By invitation I recently spent three days at the 2019 Texas Gang Investigators Association (TGIA) Training Conference in Corpus Christi. Looking back to 2012 when I first attended their conference, TGIA has continually produced one of the premiere specialized law enforcement training conferences in our nation—and the number of attendees keeps growing! Each year the association’s dedicated board members find the best speakers and pertinent subject matter for every new and experienced person working in the trenches of gangland organized crime.
The TGIA is a non-profit organization, founded in 1991 by a small group of officers charged with the investigation of street gangs, prison gangs, organized crime and their related criminal activities. They saw the dire need for promoting better working relationships and the rapid dissemination of intelligence among everyone investigating gangs whether it be statewide, nationally, or internationally. And they moved mountains to bring TGIA to its high level of professionalism and expertise that it is today.
To the majority of the public, the word ‘gang’ evokes images of small-town punks running in groups to paint graffiti on fences and the sides of buildings. That’s the kindergarten level compared to what the members of TGIA have to work with every day. I’m talking organized crime that has nationwide and international roots; is highly orchestrated from prisons; yearly moves billions of dollars; feeds corrupt officials and has ties to just about every crime you can imagine—drugs, human trafficking and prostitution, protection rackets, murders, thefts, and the list keeps going. Organized gangs are integrated into every segment of the public’s life, and unfortunately, too many citizens turn a blind eye to gang problems because they don’t believe they are affected by it. Dealing with gangs is the dark, sewer side of life, one that is dangerous to our men and women embroiled in the fight. It’s butcherous too. Gangs don’t mind cutting heads off or murdering whole families to make a point.
As a former law enforcement officer and retired security manager of a global oil corporation, I was impressed with the security of the recent conference. To ensure no media or unauthorized personnel try to slide into the training sessions, conference credentials are checked at each door and no recordings are permitted unless advance authorization is obtained. Keeping the wrong persons out allows for straight talk to the attendees; the kind of talk that is needed.
Our country, its laws, and the very core of families and society are under attack. Murder and violence against our law enforcement personnel has been advocated as if it were some play game. But of course, those politicians promoting civil unrest are safely hidden behind their mansions’ high walls and armed guards. It’s the patrol and gang officers that have to deal with the real world every day. This is why I’m so glad to see TGIA bringing officers and judicial officials together, to work with one another and become closer. The ‘Blue Brotherhood’ is a family.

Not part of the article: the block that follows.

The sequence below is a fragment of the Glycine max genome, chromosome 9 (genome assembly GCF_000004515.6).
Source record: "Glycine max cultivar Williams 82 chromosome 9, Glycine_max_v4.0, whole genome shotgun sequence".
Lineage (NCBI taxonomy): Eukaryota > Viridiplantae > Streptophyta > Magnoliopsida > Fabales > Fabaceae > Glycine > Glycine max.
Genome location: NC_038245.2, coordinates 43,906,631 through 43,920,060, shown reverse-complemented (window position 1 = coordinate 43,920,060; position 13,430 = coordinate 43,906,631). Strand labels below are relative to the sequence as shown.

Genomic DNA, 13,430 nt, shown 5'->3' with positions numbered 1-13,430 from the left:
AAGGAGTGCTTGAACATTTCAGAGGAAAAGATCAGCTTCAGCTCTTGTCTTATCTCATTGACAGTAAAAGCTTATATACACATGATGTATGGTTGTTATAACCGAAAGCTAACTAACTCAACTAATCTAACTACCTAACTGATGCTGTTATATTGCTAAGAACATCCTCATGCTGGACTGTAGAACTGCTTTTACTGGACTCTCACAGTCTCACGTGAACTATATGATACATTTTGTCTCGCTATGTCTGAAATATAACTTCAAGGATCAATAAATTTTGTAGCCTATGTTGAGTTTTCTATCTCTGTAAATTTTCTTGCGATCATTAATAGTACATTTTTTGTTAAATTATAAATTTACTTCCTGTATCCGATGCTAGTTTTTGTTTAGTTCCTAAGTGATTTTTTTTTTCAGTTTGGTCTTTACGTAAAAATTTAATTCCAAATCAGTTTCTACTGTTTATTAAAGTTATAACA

Through the years, even when I missed a conference, I have always returned to warm greetings and the long-term friendships of so many people. One case in point is ‘Joey’, a young man I’ve had the pleasure of watching grow into a remarkable teenager. He’s the son of an outstanding officer and TGIA board member and has worked alongside his father every year at the conferences. I know Joey’s parents are proud of him.
There’s always a wide selection of vendors at the conferences. This year’s training session was sponsored by Sun Coast Resources, Inc. There are government agencies (El Paso Intelligence Center and National Gang Intelligence Center) in attendance that provide 24/7 intelligence services and training materials.
One interesting agency was the Texas Correctional Industries (TCI). Christy Putnam of TCI (a department within TDCJ) showed me a full booklet of products made by the prisoners that are for sale. They make everything from furniture to clothing, and if your department needs something, it might be worth making contact with her. And there were many other vendors present too!
Of course, 10 of my 11 books were displayed and sold there (and THANK YOU to all that bought them or stopped by to talk.) New friendships were made, and I look forward to seeing everyone again in the future.
But I have to give a shout out to my long-time friend “Rocky” Dyer, retired from SAPD and now with Breaching Technologies Inc. Rocky and Bart Mora (retired ATF) were setup with an adjacent room for all energetic souls to attempt breeching a monster steel door with some of BTI’s rams and tactical tools. You have to love it when the rams have names like ‘Warhead,’ ‘Mity Mouse’ and the ‘Wasp.’ I enjoyed hearing how my Corps’ MARSOC operators always prefers to use a bit more explosives than needed to blow a door. “Semper Fi.”
My thanks to the Board of TGIA for putting on such a great training conference and all the hard work they do to make it so. It’s no easy feat to have a conference flow as smoothly as TGIA always has them perform. And special thanks to ‘the Zam’ man for allowing this old warrior to be a part of it all.